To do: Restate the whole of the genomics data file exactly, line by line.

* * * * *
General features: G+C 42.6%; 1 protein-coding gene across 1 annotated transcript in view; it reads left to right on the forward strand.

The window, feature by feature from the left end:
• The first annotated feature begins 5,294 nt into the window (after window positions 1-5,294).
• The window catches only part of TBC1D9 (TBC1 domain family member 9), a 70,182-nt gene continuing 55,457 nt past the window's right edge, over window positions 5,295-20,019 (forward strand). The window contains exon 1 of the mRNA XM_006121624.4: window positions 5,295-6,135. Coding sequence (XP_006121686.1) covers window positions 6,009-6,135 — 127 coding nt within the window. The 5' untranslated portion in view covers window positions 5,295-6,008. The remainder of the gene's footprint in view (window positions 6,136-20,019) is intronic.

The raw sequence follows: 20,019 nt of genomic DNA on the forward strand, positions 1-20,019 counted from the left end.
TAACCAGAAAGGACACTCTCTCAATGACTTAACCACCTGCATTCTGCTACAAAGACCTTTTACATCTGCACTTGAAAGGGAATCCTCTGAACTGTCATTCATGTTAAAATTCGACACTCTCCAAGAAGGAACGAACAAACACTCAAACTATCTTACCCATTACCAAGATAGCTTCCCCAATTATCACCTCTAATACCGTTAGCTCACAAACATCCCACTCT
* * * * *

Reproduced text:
General features: G+C 42.6%; 1 protein-coding gene across 1 annotated transcript in view; it reads left to right on the forward strand.

The window, feature by feature from the left end:
• The first annotated feature begins 5,294 nt into the window (after window positions 1-5,294).
• The window catches only part of TBC1D9 (TBC1 domain family member 9), a 70,182-nt gene continuing 55,457 nt past the window's right edge, over window positions 5,295-20,019 (forward strand). The window contains exon 1 of the mRNA XM_006121624.4: window positions 5,295-6,135. Coding sequence (XP_006121686.1) covers window positions 6,009-6,135 — 127 coding nt within the window. The 5' untranslated portion in view covers window positions 5,295-6,008. The remainder of the gene's footprint in view (window positions 6,136-20,019) is intronic.

The raw sequence follows: 20,019 nt of genomic DNA on the forward strand, positions 1-20,019 counted from the left end.
TAACCAGAAAGGACACTCTCTCAATGACTTAACCACCTGCATTCTGCTACAAAGACCTTTTACATCTGCACTTGAAAGGGAATCCTCTGAACTGTCATTCATGTTAAAATTCGACACTCTCCAAGAAGGAACGAACAAACACTCAAACTATCTTACCCATTACCAAGATAGCTTCCCCAATTATCACCTCTAATACCGTTAGCTCACAAACATCCCACTCT